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The Forest as a Resource: From Prehistory to History in the Arkansas OzarksAuthor(s): George Sabo; Jami Joe Lockhart; Jerry E. Hilliard
Source: Gen. Tech. Rep. SRS-73. Asheville, NC: U.S. Department of Agriculture, Forest Service, Southern Research Station. pp. 30-35
Publication Series: Miscellaneous Publication
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DescriptionStudy of past human land use in the Lee Creek Unit of the Ozark National Forest challenges the existence of "pristine" forests predating the arrival of historic Americans. The distribution of early nineteenth century American settlements corresponds closely to the distribution of late prehistoric Native American archeological sites. One explanation for this finding is that pioneer American settlers occupied lands already altered by earlier Native Americans. To test this hypothesis, we used historical accounts and Geographic Information Systems approaches to develop a model of late prehistoric land use, emphasizing agricultural field clearing practices and wood consumption for building and fuel use. The extrapolated impacts of these Native American activities may well account for the forest environment encountered by historic American settlers. The major implication of this study is that long-term dynamics of forest ecosystems are best understood when human populations are included as components of those systems.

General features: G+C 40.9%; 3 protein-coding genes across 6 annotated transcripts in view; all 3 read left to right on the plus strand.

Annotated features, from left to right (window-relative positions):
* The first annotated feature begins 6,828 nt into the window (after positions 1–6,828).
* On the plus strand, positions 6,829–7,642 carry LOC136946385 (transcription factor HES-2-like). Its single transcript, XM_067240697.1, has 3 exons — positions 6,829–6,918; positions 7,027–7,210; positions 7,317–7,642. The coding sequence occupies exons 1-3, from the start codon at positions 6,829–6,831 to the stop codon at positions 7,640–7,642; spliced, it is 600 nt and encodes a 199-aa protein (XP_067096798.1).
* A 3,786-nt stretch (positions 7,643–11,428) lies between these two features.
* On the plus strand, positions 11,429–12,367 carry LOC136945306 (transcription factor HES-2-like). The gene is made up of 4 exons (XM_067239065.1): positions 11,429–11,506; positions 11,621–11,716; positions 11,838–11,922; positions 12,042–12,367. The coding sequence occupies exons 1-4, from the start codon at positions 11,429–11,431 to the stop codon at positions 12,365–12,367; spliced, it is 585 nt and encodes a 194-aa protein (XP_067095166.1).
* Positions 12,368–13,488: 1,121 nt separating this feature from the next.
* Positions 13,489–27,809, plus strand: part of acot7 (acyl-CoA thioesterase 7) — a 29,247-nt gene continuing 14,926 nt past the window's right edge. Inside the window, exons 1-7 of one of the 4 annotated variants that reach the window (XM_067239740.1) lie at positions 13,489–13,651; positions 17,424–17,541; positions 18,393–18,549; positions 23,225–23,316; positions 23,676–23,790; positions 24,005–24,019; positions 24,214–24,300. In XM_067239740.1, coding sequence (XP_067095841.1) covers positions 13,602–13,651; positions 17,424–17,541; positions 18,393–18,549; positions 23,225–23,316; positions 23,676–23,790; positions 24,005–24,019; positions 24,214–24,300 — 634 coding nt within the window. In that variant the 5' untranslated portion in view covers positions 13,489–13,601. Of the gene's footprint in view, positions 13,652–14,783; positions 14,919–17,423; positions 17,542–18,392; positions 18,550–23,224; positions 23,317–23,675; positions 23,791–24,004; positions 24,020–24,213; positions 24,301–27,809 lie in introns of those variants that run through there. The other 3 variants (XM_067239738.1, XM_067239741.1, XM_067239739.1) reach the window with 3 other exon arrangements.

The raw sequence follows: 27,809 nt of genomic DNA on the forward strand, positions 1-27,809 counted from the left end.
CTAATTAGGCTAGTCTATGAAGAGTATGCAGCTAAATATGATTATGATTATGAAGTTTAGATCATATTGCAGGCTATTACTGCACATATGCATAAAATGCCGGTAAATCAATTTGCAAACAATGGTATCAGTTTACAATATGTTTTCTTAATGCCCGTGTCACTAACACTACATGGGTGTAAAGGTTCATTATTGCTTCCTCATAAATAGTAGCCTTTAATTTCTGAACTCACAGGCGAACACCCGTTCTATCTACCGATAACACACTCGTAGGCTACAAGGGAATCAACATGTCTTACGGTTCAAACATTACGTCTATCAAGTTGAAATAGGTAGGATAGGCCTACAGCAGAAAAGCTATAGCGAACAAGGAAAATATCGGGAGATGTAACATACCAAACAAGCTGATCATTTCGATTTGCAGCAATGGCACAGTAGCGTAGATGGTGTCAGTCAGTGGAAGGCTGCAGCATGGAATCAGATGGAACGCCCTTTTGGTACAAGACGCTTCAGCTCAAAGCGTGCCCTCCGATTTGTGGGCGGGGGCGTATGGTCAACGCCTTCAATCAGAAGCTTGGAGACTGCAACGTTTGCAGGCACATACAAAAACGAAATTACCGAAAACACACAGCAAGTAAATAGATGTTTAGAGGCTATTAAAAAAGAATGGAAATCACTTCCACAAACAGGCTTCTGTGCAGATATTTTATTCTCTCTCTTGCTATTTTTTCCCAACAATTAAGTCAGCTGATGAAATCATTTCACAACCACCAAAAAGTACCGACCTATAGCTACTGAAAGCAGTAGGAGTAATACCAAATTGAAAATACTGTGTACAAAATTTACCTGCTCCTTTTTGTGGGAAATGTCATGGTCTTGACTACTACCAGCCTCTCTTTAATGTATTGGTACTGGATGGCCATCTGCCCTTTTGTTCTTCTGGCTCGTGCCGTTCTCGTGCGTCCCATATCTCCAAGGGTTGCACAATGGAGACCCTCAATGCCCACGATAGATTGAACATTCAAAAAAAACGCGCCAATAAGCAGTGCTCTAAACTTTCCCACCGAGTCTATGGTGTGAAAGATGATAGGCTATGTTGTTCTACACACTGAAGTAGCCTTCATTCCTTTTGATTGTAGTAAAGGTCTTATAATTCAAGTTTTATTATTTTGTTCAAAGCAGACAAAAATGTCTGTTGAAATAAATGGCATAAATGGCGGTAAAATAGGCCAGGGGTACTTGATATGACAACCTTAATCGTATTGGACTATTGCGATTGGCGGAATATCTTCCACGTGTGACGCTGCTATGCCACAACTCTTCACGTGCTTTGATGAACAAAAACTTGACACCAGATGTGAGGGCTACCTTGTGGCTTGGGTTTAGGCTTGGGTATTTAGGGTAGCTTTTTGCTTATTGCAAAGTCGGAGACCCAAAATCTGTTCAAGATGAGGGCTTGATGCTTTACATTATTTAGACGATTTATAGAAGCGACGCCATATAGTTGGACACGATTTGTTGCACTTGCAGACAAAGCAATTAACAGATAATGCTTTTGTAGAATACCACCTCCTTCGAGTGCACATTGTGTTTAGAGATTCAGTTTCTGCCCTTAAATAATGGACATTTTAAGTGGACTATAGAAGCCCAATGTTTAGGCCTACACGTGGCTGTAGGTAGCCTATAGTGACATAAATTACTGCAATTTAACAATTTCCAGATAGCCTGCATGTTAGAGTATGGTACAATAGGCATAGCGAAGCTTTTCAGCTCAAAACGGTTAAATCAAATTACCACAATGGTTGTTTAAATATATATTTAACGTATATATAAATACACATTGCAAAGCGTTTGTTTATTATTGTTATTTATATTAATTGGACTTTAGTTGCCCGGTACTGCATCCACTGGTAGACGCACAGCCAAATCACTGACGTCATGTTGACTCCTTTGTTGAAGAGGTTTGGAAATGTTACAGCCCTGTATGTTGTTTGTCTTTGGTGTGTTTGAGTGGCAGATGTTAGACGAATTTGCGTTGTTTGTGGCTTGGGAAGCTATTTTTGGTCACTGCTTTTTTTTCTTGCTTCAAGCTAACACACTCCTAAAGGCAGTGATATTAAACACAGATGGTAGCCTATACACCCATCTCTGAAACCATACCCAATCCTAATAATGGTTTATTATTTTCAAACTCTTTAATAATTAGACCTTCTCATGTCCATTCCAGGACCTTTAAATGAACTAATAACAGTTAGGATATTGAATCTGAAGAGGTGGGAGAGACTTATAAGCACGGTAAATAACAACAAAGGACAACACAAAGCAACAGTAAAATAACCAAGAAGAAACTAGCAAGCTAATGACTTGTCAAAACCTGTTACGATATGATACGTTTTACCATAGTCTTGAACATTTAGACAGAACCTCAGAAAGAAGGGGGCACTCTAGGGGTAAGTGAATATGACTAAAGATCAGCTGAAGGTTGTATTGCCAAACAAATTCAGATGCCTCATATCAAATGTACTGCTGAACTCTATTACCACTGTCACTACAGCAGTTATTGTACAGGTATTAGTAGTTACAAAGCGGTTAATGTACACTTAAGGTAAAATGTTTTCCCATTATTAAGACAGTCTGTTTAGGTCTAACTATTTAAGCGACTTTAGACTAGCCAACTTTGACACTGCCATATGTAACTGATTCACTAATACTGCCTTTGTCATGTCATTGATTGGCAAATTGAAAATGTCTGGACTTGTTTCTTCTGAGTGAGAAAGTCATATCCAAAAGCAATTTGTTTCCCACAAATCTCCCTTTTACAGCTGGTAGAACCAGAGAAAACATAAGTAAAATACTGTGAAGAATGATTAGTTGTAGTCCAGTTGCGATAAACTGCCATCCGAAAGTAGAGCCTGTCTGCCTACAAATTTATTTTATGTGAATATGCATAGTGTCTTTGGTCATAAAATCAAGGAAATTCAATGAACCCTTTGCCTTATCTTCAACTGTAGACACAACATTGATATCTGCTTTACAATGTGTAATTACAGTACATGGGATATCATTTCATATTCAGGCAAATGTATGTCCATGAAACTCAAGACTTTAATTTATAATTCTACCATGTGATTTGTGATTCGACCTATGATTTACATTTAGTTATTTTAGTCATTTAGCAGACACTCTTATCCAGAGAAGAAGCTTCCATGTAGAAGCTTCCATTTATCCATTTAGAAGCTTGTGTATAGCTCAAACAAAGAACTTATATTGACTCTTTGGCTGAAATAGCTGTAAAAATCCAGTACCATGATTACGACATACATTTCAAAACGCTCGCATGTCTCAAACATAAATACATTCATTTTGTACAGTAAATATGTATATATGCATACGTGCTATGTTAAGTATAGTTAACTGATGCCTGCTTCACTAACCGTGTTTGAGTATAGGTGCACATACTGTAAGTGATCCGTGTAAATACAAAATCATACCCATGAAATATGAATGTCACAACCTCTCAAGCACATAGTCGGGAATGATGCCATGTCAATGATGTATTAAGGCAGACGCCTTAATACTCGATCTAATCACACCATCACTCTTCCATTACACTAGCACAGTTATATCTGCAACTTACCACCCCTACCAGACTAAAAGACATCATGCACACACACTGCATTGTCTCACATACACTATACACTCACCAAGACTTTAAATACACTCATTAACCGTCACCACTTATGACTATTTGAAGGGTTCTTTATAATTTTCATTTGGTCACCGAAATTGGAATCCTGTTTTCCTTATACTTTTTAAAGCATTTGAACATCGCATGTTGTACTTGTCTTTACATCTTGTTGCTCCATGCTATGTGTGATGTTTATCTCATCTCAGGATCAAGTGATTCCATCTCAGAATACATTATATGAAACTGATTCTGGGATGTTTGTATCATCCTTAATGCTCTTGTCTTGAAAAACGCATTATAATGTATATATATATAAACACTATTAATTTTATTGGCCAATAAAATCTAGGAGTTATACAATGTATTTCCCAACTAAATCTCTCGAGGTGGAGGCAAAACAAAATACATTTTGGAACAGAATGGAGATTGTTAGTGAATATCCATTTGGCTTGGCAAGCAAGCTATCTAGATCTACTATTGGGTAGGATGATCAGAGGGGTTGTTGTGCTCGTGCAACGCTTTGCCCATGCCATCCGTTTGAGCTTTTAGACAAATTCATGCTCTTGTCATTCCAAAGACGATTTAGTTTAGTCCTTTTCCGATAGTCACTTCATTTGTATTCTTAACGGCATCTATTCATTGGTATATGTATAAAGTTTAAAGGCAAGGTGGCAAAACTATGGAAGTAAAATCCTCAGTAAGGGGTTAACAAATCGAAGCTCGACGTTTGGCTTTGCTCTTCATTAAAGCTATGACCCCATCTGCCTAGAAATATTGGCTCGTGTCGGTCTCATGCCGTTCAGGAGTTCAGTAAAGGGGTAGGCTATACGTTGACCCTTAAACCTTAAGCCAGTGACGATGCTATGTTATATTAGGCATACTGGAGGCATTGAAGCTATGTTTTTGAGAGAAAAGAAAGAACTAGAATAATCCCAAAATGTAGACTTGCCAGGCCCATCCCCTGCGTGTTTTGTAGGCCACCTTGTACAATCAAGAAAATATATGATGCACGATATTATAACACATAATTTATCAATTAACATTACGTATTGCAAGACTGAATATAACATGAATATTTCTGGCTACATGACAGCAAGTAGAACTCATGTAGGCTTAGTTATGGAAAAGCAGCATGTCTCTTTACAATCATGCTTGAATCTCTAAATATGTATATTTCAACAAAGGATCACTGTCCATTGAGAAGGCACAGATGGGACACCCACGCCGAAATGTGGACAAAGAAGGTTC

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CitationSabo, George, III; Lockhart, Jami Joe; Hilliard, Jerry E. 2004. The Forest as a Resource: From Prehistory to History in the Arkansas Ozarks. Gen. Tech. Rep. SRS-73. Asheville, NC: U.S. Department of Agriculture, Forest Service, Southern Research Station. pp. 30-35
- A historical overview
- Prehistoric decline in freshwater mussels coincident with the advent of maize agriculture
- Environmental history [chapter 2]
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